This decision rocked the deaf education world. In the next ten years sign language drastically declined, and by 1920 nearly 80% of all deaf programs were using oral methods. In some classrooms the signing ban was enforced through cruel methods like tying deaf students’ hands behind their backs to force them to speak. Perhaps the most regrettable consequence of the Milan Conference was the decline of deaf instructors in deaf classrooms, which dropped from 40% to a mere 15%.

But despite the ban, sign language still lived on. Deaf people were still signing outside of school or under tables, and the language continued to grow, develop, and build relationships. On a more official level, America’s National Association of the Deaf was created in response to the Milan Conference. The association stood as a guardian of American Sign Language to make sure sign and Deaf culture would be protected and preserved for future generations. They fought relentlessly to restore sign language in the classroom, but it was nearly a century later before sign made a comeback.

The Truth in the Research

The restoration of sign language happened thanks to William Stokoe, a scholar and hearing professor at Gallaudet University. Stokoe arrived at Gallaudet to teach English to the students, but upon observing ASL up close, he made a shocking realization.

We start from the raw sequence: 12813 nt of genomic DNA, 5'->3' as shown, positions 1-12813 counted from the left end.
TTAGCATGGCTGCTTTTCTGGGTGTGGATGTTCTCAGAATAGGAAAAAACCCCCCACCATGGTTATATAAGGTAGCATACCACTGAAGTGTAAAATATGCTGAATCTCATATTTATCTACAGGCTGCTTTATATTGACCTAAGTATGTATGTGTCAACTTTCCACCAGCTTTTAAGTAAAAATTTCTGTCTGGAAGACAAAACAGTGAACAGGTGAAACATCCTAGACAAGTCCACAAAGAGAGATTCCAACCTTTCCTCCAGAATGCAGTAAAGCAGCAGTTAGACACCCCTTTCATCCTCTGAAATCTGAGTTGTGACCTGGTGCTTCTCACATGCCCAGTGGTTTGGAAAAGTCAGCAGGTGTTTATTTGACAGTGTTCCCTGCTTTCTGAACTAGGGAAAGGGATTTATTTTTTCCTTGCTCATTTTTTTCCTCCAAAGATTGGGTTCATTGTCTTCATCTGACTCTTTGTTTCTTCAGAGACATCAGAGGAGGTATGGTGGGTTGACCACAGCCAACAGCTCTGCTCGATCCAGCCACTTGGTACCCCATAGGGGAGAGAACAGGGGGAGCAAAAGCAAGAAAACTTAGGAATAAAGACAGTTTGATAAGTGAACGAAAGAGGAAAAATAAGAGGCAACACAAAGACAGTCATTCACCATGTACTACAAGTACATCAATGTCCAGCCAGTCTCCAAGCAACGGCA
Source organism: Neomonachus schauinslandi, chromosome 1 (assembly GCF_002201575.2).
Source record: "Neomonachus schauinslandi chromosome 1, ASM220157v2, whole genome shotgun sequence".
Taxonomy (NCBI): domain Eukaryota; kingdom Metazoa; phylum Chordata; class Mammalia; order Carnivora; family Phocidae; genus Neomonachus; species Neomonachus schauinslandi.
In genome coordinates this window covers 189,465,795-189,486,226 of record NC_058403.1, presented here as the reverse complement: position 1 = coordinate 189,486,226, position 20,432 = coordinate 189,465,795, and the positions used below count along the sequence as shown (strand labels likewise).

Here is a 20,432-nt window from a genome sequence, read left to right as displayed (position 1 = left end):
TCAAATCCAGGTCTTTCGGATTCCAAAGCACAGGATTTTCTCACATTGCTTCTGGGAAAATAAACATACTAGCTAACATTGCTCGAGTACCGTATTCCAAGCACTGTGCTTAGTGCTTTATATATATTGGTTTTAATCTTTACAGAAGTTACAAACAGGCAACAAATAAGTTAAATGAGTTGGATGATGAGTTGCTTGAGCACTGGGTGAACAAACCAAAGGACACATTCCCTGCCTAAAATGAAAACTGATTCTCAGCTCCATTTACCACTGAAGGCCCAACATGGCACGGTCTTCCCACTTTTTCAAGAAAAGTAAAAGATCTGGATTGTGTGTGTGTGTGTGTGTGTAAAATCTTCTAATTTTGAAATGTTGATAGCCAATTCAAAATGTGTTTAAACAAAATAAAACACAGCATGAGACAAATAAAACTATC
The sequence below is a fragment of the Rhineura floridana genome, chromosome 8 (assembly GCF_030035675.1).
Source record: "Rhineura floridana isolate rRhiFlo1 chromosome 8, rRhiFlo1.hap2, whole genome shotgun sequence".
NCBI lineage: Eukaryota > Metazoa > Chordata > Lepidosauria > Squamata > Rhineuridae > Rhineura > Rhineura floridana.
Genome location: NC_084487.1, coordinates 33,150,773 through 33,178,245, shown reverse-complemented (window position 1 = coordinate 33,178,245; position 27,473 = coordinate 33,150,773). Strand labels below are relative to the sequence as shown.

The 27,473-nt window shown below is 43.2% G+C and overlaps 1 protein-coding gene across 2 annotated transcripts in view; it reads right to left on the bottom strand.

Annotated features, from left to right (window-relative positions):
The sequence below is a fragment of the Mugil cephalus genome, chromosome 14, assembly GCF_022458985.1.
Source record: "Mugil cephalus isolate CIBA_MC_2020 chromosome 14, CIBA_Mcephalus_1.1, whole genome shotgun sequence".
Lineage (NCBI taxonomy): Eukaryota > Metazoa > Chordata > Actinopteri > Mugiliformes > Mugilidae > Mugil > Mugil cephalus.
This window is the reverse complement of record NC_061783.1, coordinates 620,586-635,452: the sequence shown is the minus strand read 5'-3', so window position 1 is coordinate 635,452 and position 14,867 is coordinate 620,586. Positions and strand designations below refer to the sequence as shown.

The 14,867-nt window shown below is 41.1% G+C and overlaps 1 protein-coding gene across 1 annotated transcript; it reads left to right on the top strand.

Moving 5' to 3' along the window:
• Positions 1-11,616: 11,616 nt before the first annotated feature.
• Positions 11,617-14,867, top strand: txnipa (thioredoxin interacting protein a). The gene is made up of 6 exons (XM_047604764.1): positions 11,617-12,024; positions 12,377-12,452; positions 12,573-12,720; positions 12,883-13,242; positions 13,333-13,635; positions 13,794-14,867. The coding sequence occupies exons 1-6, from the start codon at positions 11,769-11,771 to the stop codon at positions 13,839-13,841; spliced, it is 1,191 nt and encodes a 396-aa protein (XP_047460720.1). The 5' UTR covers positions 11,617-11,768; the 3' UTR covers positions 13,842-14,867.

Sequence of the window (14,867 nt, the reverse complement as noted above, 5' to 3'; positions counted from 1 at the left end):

William Stokoe’s linguistic research directly led to the acceptance of ASL as an officially recognized language.

In this era, sign language was viewed as a cheap mimicry of spoken languages, a primitive and insufficient means of communication for those who couldn’t hear. But Stokoe’s linguistic background revealed so much more to him. As he observed ASL he noticed that it wasn’t mimicry at all. In fact it carried all the markers of a unique language with its own syntax and grammar. That meant sign language was a fully formed language just like any spoken one.

Stokoe went on to publish his findings in 1960 and developed the very first sign language dictionary. His work was received with great excitement in the linguistic community and eventually entered the deaf education community as well. Stokoe’s research became a springboard for widespread positive change in deaf classrooms as educators finally accepted sign language with open arms and recognized ASL as the official language for deaf Americans.

Eventually Congress issued the Babbidge Report in 1965, acknowledging the failings of oralism-only deaf education and finally recounting the decisions made at the Milan Conference. Now with an official stamp of approval, American Sign Language has spread freely nationwide and become an integral piece of educating deaf children.

Sign Language Today

Sign language is now recognized as the native communication and education method for Deaf people. No one knows exactly how many sign languages exist around the world today, but there are unique signing methods in just about every country on the globe.

Sign language is now recognized as the native communication and education method for Deaf people.

Many, many countries still do not have strong support for deaf education, and plenty still haven’t recognized sign as an official language. But there’s no doubt that sign has developed into a fully fledged and beautiful language of its own right that has connected deaf people all around the world and impacted the lives of individuals everywhere.